Heat Vs. Celtics Brings Refs Into Spotlight, Much To The NBA's Chagrin

May 20, 2012; Los Angeles, CA, USA; NBA referee Joey Crawford gestures during game four of the Western Conference semifinals of the 2012 NBA Playoffs between the San Antonio Spurs and the Los Angeles Clippers at the Staples Center. Mandatory Credit: Kirby Lee/Image of Sport-US PRESSWIRE

The Heat and Celtics played an instant classic in Game 4 on Sunday, but it's hard to avoid thinking about the refs' role. That's the eternal problem for the NBA.

If Game 2 of the Eastern Conference Finals was to be considered the Rajon Rondo Game, then Game 4 between the Miami Heat and Boston Celtics ought to be known as the Joey Crawford, Greg Willard and Bill Kennedy Game. The late-game shakedown featured some great shots (like a game-tying LeBron James three-pointer) and just-missed plays, but the overriding narrative revolved around what the officials were and were not calling.

LeBron, who hadn't fouled out of any game since 2008, picked up his fifth foul midway through the fourth on a regrettable double foul. (All double fouls are regrettable, both personal and technical. It's a cop-out 95 percent of the time. This particular double foul probably should have just gone against LeBron, not he and Kevin Garnett.) Moments earlier, LeBron's fourth came on a charge call.

In the final six minutes of regulation, the refs called four offensive fouls (including half of that double foul). These are among the most contentious calls in basketball ... and the referees handed out as many in crunch time as you're likely to see over the course of most entire games.

Then in overtime came the moments that really made this the night a ref spotlight: LeBron and Paul Pierce each fouled out on offensive fouls. James' came when Mickael Pietrus pulled the chair, and Pierce's was on a charge.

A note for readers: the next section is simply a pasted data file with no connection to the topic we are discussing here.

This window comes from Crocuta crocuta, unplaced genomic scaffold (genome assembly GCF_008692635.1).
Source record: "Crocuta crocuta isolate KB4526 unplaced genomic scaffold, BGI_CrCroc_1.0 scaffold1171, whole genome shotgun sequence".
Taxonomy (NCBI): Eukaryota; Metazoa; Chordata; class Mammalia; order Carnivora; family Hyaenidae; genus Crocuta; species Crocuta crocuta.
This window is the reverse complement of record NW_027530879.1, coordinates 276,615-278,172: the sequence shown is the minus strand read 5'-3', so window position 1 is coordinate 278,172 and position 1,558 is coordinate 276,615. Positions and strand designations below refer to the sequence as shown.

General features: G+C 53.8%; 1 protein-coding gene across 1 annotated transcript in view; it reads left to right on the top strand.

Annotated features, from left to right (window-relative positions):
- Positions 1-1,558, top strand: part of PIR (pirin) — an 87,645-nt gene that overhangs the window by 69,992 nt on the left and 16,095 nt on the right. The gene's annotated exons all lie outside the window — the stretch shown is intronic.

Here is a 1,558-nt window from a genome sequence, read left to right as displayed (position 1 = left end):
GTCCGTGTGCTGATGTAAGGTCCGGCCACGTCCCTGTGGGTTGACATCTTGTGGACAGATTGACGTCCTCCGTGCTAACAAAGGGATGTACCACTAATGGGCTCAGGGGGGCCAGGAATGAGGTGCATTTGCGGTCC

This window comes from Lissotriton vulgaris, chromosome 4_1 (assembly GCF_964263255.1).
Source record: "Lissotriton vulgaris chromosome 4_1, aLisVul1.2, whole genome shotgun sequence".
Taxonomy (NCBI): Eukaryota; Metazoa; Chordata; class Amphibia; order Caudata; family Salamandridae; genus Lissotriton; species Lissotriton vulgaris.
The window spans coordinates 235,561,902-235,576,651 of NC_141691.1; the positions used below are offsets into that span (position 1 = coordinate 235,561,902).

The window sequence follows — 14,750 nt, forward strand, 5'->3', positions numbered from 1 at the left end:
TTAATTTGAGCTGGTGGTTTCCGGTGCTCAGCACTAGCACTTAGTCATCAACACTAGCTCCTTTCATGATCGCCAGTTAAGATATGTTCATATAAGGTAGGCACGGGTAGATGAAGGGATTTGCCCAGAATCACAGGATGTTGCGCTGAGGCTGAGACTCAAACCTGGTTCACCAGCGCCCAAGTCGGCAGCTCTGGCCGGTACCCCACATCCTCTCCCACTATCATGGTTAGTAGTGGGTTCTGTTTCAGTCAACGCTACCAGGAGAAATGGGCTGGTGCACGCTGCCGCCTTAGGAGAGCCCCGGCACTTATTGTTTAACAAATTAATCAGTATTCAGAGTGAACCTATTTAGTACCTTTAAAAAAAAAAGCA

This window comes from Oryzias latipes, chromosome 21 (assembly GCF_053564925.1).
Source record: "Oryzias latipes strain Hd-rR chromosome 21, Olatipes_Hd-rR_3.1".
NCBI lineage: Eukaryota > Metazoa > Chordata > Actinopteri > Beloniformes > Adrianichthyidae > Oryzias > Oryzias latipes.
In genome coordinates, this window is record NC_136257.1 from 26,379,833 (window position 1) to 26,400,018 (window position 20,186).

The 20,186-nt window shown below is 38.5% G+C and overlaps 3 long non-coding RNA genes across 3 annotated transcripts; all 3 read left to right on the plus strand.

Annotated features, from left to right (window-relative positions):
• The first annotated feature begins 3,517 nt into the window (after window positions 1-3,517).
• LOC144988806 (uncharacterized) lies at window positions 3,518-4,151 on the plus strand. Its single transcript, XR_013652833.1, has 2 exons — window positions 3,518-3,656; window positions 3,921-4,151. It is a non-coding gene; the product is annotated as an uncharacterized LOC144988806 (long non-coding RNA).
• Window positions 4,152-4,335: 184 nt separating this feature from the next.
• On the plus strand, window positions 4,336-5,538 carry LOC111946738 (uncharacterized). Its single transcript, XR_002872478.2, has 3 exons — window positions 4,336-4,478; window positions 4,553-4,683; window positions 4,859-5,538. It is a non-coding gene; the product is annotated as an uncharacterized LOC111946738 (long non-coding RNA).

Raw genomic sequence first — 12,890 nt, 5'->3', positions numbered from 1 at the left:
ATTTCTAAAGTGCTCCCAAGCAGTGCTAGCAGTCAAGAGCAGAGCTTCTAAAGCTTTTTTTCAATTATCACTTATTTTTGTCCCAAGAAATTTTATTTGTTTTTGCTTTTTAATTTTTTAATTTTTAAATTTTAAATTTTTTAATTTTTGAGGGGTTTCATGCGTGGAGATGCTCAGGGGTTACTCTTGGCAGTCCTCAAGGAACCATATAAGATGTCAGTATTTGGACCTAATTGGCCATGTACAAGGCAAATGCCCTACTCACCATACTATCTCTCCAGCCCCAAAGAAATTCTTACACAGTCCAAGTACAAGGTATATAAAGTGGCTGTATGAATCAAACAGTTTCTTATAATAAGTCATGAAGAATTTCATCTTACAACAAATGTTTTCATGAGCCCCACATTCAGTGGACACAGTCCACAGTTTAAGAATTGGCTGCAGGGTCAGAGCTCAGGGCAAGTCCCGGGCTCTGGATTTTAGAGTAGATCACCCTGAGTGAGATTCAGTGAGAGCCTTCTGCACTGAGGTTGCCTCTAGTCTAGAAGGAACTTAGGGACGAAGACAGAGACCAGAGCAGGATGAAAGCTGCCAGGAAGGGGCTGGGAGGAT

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One's initial thought is that it's rare for superstars to foul out of playoff games, and that initial thought generally holds true. Michael Jordan fouled out of three playoff games, but none after 1989. The second of the three came during the playoffs of his first MVP season ('88). He played 179 total playoff games over his career; LeBron has now played 107.

Big men, of course, are more susceptible to whistles: Tim Duncan has five playoff foul-outs, and Shaq had a whopping 11. As such, it's not a total shock to see LeBron and Pierce go out in an overtime game. Even the immortal are subject to our laws, and our laws say that flagrant contact under the rim -- each player essentially dared the refs to make the call -- gets a whistle.

But it's so simple to second guess the refs that the NBA really can't win here. If fouls aren't called on superstars, then fans and analysts bemoan "superstar calls" and tiered rules for different levels of player. If fouls are called on superstars, fans and analysts complain about referees putting themselves in the spotlight and taking over games. It's a lose-lose for the league, and every day in which we're talking about referees is generally a bad day for the NBA.

What can they do? Always and forever, quality control has to be the top priority of the league when it comes to its refs. Joe Crawford seems like a great guy, and is usually a fantastic ref. But he also seems to relish the spotlight. (See Tim Duncan's laugh ejection.) This is a problem in the playoffs, when quick tweeters are all to ready to pin a bad call on Crawford. (Sometimes, Crawford makes it way too easy.) Here's the thing: Fans shouldn't know a danged thing about Crawford. Refs at their best are invisible until things begin to get out of hand. Crawford regulates with such a heavy hand that ... things get out of hand, but in different ways. Like, in LeBron and Paul Pierce fouling out ways.

Again, there's little the NBA can do. You're not going to get rid of Crawford, because for all of his faults, he's still one of the NBA's best. All the league can do is monitor ref performance, monitor trends of play and adjust the levers accordingly ... which is exactly what the league does. The one recommendation I'd have to take the air out of some of the complaints from fans and analysts to be more transparent about good calls and bad calls. Assign one of the league's ref program managers to break down calls on NBA.com more frequently instead of only in extraordinary cases, and admit when the refs judge the wrong way on close calls. We all know refs are human and that officiating a game as fast-paced as pro basketball is darn near impossible. But this nation is all about transparency, and a little can go a long way.

Outside of that, there's little the league can do to end the catcalls or divert attention away from the men (and women) in stripes. So long as players careen into each other in critical moments, the refs will be in the spotlight. One just hopes that in the case of officials like Crawford the attention is incidental and not sought.

The Hook is an NBA column by Tom Ziller. See the archives.

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